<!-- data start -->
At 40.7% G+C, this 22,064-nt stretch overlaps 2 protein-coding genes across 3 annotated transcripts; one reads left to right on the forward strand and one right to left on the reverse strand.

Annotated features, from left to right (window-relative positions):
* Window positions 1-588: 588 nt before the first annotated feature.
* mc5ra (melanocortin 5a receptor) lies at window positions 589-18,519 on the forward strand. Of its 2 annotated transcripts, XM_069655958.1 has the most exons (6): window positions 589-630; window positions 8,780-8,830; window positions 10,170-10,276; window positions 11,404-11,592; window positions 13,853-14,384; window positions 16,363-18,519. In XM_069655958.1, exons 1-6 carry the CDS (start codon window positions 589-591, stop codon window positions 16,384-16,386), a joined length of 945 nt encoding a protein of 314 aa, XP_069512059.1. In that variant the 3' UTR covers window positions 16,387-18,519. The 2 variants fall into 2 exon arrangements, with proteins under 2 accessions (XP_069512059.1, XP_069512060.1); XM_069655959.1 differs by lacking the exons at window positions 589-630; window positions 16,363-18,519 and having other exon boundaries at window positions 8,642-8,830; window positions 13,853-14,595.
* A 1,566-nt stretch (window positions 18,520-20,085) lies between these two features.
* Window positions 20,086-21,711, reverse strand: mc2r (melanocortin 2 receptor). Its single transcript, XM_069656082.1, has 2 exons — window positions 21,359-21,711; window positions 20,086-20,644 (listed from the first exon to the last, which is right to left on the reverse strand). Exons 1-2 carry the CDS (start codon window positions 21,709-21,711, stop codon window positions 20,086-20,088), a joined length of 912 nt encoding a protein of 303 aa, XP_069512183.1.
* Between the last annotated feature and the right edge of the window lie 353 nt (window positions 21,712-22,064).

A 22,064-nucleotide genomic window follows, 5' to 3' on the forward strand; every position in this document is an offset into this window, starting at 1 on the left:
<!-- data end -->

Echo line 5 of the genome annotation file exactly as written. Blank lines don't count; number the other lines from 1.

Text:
* A 1,566-nt stretch (window positions 18,520-20,085) lies between these two features.